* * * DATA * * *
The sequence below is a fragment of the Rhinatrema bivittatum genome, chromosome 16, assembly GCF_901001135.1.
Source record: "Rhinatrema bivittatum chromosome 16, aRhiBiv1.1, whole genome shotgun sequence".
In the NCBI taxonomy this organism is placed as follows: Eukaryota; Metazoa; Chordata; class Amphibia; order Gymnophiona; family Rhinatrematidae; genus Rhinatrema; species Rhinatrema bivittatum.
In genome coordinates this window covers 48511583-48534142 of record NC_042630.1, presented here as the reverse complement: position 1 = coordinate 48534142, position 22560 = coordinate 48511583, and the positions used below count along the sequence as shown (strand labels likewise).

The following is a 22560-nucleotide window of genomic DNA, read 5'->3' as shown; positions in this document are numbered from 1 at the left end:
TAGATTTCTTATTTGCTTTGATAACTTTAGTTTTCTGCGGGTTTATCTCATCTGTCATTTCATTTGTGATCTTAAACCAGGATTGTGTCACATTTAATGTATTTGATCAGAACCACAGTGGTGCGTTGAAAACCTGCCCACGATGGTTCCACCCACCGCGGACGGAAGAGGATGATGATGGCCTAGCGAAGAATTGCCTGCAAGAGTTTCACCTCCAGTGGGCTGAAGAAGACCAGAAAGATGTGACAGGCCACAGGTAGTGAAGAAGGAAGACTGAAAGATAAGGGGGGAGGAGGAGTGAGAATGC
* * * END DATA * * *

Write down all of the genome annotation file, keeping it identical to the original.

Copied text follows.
The sequence below is a fragment of the Rhinatrema bivittatum genome, chromosome 16, assembly GCF_901001135.1.
Source record: "Rhinatrema bivittatum chromosome 16, aRhiBiv1.1, whole genome shotgun sequence".
In the NCBI taxonomy this organism is placed as follows: Eukaryota; Metazoa; Chordata; class Amphibia; order Gymnophiona; family Rhinatrematidae; genus Rhinatrema; species Rhinatrema bivittatum.
In genome coordinates this window covers 48511583-48534142 of record NC_042630.1, presented here as the reverse complement: position 1 = coordinate 48534142, position 22560 = coordinate 48511583, and the positions used below count along the sequence as shown (strand labels likewise).

The following is a 22560-nucleotide window of genomic DNA, read 5'->3' as shown; positions in this document are numbered from 1 at the left end:
TAGATTTCTTATTTGCTTTGATAACTTTAGTTTTCTGCGGGTTTATCTCATCTGTCATTTCATTTGTGATCTTAAACCAGGATTGTGTCACATTTAATGTATTTGATCAGAACCACAGTGGTGCGTTGAAAACCTGCCCACGATGGTTCCACCCACCGCGGACGGAAGAGGATGATGATGGCCTAGCGAAGAATTGCCTGCAAGAGTTTCACCTCCAGTGGGCTGAAGAAGACCAGAAAGATGTGACAGGCCACAGGTAGTGAAGAAGGAAGACTGAAAGATAAGGGGGGAGGAGGAGTGAGAATGC